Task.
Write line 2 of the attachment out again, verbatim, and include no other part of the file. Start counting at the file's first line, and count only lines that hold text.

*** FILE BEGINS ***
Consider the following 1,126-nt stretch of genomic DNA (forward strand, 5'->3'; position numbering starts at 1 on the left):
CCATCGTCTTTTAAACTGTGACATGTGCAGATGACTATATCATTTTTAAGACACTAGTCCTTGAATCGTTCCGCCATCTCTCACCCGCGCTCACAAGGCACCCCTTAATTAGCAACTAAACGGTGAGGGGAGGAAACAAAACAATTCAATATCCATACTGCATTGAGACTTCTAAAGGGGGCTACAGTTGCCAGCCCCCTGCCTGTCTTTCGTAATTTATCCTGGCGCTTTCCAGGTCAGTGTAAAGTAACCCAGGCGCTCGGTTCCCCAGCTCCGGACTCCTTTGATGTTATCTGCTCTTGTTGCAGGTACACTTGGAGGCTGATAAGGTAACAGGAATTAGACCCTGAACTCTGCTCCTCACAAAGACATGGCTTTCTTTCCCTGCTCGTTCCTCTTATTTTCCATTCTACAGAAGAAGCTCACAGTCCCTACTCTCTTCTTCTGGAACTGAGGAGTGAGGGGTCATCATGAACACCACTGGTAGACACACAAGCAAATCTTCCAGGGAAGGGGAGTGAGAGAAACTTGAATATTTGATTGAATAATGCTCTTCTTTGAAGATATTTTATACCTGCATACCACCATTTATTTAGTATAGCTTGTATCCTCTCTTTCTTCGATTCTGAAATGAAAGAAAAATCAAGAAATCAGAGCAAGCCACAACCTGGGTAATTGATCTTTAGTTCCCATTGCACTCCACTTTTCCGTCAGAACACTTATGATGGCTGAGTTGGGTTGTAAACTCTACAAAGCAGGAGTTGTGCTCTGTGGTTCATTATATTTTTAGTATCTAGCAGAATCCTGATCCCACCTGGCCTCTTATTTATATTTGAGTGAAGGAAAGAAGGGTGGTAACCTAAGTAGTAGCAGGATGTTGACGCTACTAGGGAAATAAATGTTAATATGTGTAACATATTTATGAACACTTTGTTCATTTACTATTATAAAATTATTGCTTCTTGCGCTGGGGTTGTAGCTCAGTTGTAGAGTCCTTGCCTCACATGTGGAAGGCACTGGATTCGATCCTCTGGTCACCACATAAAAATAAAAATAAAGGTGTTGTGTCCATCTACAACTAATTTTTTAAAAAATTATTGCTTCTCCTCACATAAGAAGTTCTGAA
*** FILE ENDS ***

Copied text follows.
CCATCGTCTTTTAAACTGTGACATGTGCAGATGACTATATCATTTTTAAGACACTAGTCCTTGAATCGTTCCGCCATCTCTCACCCGCGCTCACAAGGCACCCCTTAATTAGCAACTAAACGGTGAGGGGAGGAAACAAAACAATTCAATATCCATACTGCATTGAGACTTCTAAAGGGGGCTACAGTTGCCAGCCCCCTGCCTGTCTTTCGTAATTTATCCTGGCGCTTTCCAGGTCAGTGTAAAGTAACCCAGGCGCTCGGTTCCCCAGCTCCGGACTCCTTTGATGTTATCTGCTCTTGTTGCAGGTACACTTGGAGGCTGATAAGGTAACAGGAATTAGACCCTGAACTCTGCTCCTCACAAAGACATGGCTTTCTTTCCCTGCTCGTTCCTCTTATTTTCCATTCTACAGAAGAAGCTCACAGTCCCTACTCTCTTCTTCTGGAACTGAGGAGTGAGGGGTCATCATGAACACCACTGGTAGACACACAAGCAAATCTTCCAGGGAAGGGGAGTGAGAGAAACTTGAATATTTGATTGAATAATGCTCTTCTTTGAAGATATTTTATACCTGCATACCACCATTTATTTAGTATAGCTTGTATCCTCTCTTTCTTCGATTCTGAAATGAAAGAAAAATCAAGAAATCAGAGCAAGCCACAACCTGGGTAATTGATCTTTAGTTCCCATTGCACTCCACTTTTCCGTCAGAACACTTATGATGGCTGAGTTGGGTTGTAAACTCTACAAAGCAGGAGTTGTGCTCTGTGGTTCATTATATTTTTAGTATCTAGCAGAATCCTGATCCCACCTGGCCTCTTATTTATATTTGAGTGAAGGAAAGAAGGGTGGTAACCTAAGTAGTAGCAGGATGTTGACGCTACTAGGGAAATAAATGTTAATATGTGTAACATATTTATGAACACTTTGTTCATTTACTATTATAAAATTATTGCTTCTTGCGCTGGGGTTGTAGCTCAGTTGTAGAGTCCTTGCCTCACATGTGGAAGGCACTGGATTCGATCCTCTGGTCACCACATAAAAATAAAAATAAAGGTGTTGTGTCCATCTACAACTAATTTTTTAAAAAATTATTGCTTCTCCTCACATAAGAAGTTCTGAA